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Key message

Over the period 2008–2012, the area of built-up land, representing 5.4% of land use in Slovenia, increased. The percentage of built-up land is distinctly higher in the Central Slovenia and Podravje statistical regions. The existing data sources do not allow a precise quantitative evaluation of the process of land conversion to urban/residential/industrial use.

This indicator shows the actual overall area of built-up land in 2012 (all built-up residential areas, infrastructure areas, industrial and commercial areas, tourist and sports infrastructure areas, etc.) in hectares, as well as land use change from all categories (agricultural land in particular) into the category of built-up land in the period 2008–2012.

Thus, the indicator shows the process of land use change and its effect on unsustainable land use due to development of various human activities, which is reflected in the increased area of built-up land and permanent loss of forest and agricultural land.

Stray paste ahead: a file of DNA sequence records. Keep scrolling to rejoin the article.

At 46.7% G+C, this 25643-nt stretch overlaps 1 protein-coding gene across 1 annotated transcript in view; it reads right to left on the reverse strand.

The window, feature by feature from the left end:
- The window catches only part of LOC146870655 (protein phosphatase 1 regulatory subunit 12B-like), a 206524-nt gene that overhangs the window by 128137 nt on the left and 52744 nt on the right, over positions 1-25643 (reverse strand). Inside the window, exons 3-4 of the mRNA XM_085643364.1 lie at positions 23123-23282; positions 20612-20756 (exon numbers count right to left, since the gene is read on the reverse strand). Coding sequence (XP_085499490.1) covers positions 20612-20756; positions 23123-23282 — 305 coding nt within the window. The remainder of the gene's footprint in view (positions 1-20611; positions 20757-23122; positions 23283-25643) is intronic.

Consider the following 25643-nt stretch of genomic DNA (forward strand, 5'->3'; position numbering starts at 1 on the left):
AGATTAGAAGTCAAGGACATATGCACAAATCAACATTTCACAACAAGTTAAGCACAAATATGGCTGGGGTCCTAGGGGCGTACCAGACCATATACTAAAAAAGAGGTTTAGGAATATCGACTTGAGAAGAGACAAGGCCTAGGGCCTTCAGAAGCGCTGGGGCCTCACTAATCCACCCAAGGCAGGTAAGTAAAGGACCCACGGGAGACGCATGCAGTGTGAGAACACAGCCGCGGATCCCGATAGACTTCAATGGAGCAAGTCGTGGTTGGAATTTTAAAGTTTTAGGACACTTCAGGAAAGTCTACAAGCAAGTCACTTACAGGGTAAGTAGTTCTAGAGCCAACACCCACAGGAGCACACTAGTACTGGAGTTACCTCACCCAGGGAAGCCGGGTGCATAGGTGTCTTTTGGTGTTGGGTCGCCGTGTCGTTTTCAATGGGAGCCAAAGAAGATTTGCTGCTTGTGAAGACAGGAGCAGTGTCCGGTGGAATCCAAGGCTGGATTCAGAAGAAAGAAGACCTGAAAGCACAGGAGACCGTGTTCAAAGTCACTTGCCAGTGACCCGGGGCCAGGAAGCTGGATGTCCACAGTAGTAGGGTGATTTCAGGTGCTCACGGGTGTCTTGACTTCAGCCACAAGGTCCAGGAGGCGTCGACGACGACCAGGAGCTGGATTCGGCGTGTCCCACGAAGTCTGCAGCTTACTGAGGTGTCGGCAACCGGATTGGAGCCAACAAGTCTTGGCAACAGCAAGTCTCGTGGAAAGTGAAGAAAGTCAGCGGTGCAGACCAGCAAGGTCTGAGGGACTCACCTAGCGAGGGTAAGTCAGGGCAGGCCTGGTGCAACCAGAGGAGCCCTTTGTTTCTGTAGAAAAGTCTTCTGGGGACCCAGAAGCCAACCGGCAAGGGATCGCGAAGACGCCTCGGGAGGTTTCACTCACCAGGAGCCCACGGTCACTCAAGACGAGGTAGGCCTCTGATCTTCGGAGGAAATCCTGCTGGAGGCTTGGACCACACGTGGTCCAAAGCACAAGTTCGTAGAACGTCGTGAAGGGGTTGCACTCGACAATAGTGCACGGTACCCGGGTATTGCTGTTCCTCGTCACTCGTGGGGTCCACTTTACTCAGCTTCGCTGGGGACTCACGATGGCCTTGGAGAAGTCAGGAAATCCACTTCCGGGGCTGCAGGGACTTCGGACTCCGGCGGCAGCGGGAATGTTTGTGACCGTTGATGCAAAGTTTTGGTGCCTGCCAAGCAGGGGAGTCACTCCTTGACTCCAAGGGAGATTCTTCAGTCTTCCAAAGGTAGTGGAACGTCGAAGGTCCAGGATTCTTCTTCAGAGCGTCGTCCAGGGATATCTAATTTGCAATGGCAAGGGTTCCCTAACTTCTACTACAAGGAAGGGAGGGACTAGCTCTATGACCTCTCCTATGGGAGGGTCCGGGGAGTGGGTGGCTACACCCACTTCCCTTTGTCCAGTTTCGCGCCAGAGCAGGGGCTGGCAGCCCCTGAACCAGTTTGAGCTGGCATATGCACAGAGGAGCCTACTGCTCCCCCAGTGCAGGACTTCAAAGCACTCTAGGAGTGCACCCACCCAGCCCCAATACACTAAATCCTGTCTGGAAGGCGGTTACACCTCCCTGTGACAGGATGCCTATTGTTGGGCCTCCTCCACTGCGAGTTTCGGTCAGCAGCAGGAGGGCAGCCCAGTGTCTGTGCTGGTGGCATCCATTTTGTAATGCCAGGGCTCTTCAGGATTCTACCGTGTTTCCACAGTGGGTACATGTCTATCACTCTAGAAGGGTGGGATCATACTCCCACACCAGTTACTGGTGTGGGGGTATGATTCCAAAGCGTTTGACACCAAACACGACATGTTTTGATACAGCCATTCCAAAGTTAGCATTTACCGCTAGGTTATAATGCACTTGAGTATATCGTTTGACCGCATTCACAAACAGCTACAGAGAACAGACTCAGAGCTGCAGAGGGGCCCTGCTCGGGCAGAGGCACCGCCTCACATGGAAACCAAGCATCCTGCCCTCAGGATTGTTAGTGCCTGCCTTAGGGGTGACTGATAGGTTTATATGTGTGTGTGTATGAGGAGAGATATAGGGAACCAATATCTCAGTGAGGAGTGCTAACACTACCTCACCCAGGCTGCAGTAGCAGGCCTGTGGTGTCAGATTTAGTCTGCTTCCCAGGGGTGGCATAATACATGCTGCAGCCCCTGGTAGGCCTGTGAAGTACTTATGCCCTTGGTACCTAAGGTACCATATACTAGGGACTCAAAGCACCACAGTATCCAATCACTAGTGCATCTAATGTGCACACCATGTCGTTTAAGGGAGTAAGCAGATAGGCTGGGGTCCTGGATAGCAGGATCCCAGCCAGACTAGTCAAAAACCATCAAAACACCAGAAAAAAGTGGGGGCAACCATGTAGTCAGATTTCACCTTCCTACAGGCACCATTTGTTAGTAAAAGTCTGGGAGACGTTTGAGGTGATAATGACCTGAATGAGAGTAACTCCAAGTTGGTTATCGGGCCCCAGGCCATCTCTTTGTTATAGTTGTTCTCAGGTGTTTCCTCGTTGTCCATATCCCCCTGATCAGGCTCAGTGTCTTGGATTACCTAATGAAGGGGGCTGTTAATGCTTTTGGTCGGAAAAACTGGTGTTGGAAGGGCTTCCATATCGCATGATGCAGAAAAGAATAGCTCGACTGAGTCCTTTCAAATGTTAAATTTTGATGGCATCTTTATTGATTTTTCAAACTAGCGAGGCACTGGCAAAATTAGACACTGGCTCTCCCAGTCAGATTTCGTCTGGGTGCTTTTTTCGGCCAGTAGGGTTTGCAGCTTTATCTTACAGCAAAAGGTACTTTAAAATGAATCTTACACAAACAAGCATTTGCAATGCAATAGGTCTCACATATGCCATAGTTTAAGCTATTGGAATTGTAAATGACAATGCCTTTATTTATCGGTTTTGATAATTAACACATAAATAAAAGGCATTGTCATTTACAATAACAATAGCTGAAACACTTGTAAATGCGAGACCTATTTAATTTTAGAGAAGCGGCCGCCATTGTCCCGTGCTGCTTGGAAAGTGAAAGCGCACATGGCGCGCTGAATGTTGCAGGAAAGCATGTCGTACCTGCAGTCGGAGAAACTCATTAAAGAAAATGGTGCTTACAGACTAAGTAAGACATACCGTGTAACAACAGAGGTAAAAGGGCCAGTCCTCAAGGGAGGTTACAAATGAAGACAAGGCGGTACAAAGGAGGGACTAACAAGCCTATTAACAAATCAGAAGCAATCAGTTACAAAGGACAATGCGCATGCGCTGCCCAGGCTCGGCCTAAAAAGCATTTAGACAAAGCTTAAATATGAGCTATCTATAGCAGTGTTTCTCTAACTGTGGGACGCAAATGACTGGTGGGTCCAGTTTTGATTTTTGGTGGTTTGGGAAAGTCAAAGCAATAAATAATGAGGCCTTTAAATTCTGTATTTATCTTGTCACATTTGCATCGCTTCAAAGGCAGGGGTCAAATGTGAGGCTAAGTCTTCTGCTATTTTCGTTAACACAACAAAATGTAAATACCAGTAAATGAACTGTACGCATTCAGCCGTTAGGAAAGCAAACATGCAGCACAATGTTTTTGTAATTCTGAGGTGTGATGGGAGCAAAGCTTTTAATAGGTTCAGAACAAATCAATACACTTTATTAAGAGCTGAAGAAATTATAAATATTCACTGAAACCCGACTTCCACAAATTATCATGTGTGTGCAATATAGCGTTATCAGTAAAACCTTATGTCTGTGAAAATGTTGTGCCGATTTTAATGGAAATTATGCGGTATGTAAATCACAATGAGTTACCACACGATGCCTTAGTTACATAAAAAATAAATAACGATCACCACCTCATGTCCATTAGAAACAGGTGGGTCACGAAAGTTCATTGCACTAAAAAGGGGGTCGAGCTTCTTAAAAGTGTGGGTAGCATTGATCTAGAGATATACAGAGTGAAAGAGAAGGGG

Figure TP03-1: Land Use Structure 2012

Record of the use of agricultural and forest land 2008 and 2012. Ministry of Agriculture and Environment, 2012.

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arable land plantations grassland reforestation forest built-up land other water
2008 hectars 181384 51759 375078 28255 1241343 108961 31791 13430
2012 hectars 182739 54740 368155 36209 1229734 109163 37844 13417
Figure TP03-2: Land Use structure 2012 by regions

Record of the use of agricultural and forest land 2008 and 2012. Ministry of Agriculture and Environment, 2012.

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Gorenjska Goriška Jugovzhodna Slovenija Koroška Notranjsko-kraška Obalno-kraška Osrednjeslovenska Podravska Pomurska Savinjska
forest % 69 69 71 72 72 60 60 42 33 58
plantations % 1 3 2 2 1 6 1 5 4 4
arable land % 4 1 6 2 1 2 7 22 42 6
built-up land % 4 3 4 4 2 7 8 8 7 6
grassland % 14 14 16 18 21 19 21 19 11 24
water % 1 0 0 1 0 0 0 1 1 1
reforestation % 1 3 1 1 2 6 1 2 2 1
other % 6 6 0 0 0 1 1 1 1 1
Spodnjeposavska Zasavska Slovenia
forest % 50 65 61
plantations % 5 2 3
arable land % 13 1 9
built-up land % 6 7 5
grassland % 22 22 18
water % 1 0 1
reforestation % 2 1 2
other % 1 1 2
Figure TP03-3: Land Use change 2008 - 2012

Record of the use of agricultural and forest land 2008 and 2012. Ministry of Agriculture and Environment, 2012.